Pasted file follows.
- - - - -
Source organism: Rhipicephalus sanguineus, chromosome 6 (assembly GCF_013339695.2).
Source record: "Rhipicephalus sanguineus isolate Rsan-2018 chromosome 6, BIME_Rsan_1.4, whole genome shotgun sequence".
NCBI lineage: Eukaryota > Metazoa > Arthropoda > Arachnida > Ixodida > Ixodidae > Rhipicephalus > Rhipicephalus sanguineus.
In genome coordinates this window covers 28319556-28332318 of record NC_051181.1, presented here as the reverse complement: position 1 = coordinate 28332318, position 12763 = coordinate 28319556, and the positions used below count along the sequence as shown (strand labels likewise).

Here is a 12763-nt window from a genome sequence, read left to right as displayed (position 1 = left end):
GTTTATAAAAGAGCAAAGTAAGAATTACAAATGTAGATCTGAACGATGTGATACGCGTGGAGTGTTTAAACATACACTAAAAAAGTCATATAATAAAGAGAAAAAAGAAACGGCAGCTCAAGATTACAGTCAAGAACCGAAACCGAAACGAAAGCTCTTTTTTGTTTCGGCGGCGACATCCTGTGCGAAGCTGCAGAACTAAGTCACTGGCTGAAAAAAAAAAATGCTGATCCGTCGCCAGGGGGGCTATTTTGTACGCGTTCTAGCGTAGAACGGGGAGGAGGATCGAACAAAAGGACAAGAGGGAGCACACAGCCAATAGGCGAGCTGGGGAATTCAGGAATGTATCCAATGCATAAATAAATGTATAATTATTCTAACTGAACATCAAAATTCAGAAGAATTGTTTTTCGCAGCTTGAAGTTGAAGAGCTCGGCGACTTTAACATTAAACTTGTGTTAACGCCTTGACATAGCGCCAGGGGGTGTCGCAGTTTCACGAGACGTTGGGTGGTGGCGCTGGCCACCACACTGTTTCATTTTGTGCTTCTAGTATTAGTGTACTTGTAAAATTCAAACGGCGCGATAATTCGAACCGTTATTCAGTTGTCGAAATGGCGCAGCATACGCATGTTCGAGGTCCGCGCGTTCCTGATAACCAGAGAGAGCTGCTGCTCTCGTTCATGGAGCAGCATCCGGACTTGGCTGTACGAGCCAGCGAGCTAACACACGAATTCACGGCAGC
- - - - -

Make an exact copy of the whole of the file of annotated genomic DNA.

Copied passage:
Source organism: Rhipicephalus sanguineus, chromosome 6 (assembly GCF_013339695.2).
Source record: "Rhipicephalus sanguineus isolate Rsan-2018 chromosome 6, BIME_Rsan_1.4, whole genome shotgun sequence".
NCBI lineage: Eukaryota > Metazoa > Arthropoda > Arachnida > Ixodida > Ixodidae > Rhipicephalus > Rhipicephalus sanguineus.
In genome coordinates this window covers 28319556-28332318 of record NC_051181.1, presented here as the reverse complement: position 1 = coordinate 28332318, position 12763 = coordinate 28319556, and the positions used below count along the sequence as shown (strand labels likewise).

Here is a 12763-nt window from a genome sequence, read left to right as displayed (position 1 = left end):
GTTTATAAAAGAGCAAAGTAAGAATTACAAATGTAGATCTGAACGATGTGATACGCGTGGAGTGTTTAAACATACACTAAAAAAGTCATATAATAAAGAGAAAAAAGAAACGGCAGCTCAAGATTACAGTCAAGAACCGAAACCGAAACGAAAGCTCTTTTTTGTTTCGGCGGCGACATCCTGTGCGAAGCTGCAGAACTAAGTCACTGGCTGAAAAAAAAAAATGCTGATCCGTCGCCAGGGGGGCTATTTTGTACGCGTTCTAGCGTAGAACGGGGAGGAGGATCGAACAAAAGGACAAGAGGGAGCACACAGCCAATAGGCGAGCTGGGGAATTCAGGAATGTATCCAATGCATAAATAAATGTATAATTATTCTAACTGAACATCAAAATTCAGAAGAATTGTTTTTCGCAGCTTGAAGTTGAAGAGCTCGGCGACTTTAACATTAAACTTGTGTTAACGCCTTGACATAGCGCCAGGGGGTGTCGCAGTTTCACGAGACGTTGGGTGGTGGCGCTGGCCACCACACTGTTTCATTTTGTGCTTCTAGTATTAGTGTACTTGTAAAATTCAAACGGCGCGATAATTCGAACCGTTATTCAGTTGTCGAAATGGCGCAGCATACGCATGTTCGAGGTCCGCGCGTTCCTGATAACCAGAGAGAGCTGCTGCTCTCGTTCATGGAGCAGCATCCGGACTTGGCTGTACGAGCCAGCGAGCTAACACACGAATTCACGGCAGC